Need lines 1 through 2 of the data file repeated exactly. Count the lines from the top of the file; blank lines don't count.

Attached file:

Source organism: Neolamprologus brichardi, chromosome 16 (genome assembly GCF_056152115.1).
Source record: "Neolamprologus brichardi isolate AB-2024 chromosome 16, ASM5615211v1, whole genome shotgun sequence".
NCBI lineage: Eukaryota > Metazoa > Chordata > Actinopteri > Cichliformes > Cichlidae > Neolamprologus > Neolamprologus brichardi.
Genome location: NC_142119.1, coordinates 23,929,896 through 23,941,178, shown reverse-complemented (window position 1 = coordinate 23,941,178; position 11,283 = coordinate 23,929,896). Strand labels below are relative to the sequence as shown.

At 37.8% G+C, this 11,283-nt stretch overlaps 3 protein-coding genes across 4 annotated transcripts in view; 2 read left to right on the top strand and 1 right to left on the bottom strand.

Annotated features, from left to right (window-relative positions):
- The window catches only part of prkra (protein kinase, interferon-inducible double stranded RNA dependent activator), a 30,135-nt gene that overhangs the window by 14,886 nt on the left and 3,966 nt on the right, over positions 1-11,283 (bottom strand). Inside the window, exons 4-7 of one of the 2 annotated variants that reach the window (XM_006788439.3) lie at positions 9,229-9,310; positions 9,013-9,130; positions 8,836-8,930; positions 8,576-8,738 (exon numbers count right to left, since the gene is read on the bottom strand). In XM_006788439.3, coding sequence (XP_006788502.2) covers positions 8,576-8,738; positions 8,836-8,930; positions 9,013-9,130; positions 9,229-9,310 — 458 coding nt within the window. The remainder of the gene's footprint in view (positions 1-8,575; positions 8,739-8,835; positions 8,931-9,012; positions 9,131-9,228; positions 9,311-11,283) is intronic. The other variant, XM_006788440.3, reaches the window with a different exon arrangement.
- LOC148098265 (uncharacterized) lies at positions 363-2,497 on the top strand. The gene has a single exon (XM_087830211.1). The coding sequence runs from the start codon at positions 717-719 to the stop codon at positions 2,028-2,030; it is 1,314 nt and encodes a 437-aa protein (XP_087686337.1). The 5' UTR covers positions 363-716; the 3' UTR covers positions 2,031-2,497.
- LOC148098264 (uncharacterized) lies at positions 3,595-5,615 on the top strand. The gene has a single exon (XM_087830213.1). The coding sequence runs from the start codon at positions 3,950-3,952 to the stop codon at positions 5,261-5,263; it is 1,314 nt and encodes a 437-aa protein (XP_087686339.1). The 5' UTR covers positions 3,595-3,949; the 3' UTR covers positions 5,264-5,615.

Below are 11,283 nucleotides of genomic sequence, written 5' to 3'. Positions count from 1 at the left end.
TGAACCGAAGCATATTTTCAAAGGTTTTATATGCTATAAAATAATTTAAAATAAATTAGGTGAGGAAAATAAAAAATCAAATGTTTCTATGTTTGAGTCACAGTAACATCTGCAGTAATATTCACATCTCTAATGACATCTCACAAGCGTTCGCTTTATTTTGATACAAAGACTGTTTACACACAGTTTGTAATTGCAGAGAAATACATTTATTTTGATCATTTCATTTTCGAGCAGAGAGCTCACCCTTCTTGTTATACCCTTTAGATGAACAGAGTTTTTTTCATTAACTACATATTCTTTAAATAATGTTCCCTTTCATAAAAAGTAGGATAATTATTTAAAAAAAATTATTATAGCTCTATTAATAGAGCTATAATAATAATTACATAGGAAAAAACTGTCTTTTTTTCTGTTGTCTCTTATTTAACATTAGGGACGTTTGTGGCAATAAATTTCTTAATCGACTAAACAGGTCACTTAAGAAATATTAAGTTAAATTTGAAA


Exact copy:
Source organism: Neolamprologus brichardi, chromosome 16 (genome assembly GCF_056152115.1).
Source record: "Neolamprologus brichardi isolate AB-2024 chromosome 16, ASM5615211v1, whole genome shotgun sequence".